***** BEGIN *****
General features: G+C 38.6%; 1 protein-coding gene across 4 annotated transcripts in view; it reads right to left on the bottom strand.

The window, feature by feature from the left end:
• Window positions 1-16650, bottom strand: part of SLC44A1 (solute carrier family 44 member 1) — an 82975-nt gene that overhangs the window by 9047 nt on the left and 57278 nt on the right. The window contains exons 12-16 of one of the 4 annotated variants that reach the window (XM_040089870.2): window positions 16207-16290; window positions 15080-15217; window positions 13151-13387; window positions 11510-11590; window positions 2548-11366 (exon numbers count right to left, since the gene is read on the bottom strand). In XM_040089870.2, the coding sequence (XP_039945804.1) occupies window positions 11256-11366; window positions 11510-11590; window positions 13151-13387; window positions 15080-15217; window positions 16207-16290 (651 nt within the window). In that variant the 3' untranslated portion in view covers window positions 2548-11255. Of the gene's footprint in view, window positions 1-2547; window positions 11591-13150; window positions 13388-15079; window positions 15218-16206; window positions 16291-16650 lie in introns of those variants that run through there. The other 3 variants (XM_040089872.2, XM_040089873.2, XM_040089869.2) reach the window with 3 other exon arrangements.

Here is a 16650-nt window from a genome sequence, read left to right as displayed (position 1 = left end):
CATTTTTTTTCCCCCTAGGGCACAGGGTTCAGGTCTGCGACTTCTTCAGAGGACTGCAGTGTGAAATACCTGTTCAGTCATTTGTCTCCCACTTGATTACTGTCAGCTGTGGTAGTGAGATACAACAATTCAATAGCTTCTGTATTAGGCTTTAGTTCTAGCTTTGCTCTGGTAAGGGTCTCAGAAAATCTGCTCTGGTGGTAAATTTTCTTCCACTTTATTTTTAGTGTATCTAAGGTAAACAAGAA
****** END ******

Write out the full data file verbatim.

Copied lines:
General features: G+C 38.6%; 1 protein-coding gene across 4 annotated transcripts in view; it reads right to left on the bottom strand.

The window, feature by feature from the left end:
• Window positions 1-16650, bottom strand: part of SLC44A1 (solute carrier family 44 member 1) — an 82975-nt gene that overhangs the window by 9047 nt on the left and 57278 nt on the right. The window contains exons 12-16 of one of the 4 annotated variants that reach the window (XM_040089870.2): window positions 16207-16290; window positions 15080-15217; window positions 13151-13387; window positions 11510-11590; window positions 2548-11366 (exon numbers count right to left, since the gene is read on the bottom strand). In XM_040089870.2, the coding sequence (XP_039945804.1) occupies window positions 11256-11366; window positions 11510-11590; window positions 13151-13387; window positions 15080-15217; window positions 16207-16290 (651 nt within the window). In that variant the 3' untranslated portion in view covers window positions 2548-11255. Of the gene's footprint in view, window positions 1-2547; window positions 11591-13150; window positions 13388-15079; window positions 15218-16206; window positions 16291-16650 lie in introns of those variants that run through there. The other 3 variants (XM_040089872.2, XM_040089873.2, XM_040089869.2) reach the window with 3 other exon arrangements.

Here is a 16650-nt window from a genome sequence, read left to right as displayed (position 1 = left end):
CATTTTTTTTCCCCCTAGGGCACAGGGTTCAGGTCTGCGACTTCTTCAGAGGACTGCAGTGTGAAATACCTGTTCAGTCATTTGTCTCCCACTTGATTACTGTCAGCTGTGGTAGTGAGATACAACAATTCAATAGCTTCTGTATTAGGCTTTAGTTCTAGCTTTGCTCTGGTAAGGGTCTCAGAAAATCTGCTCTGGTGGTAAATTTTCTTCCACTTTATTTTTAGTGTATCTAAGGTAAACAAGAA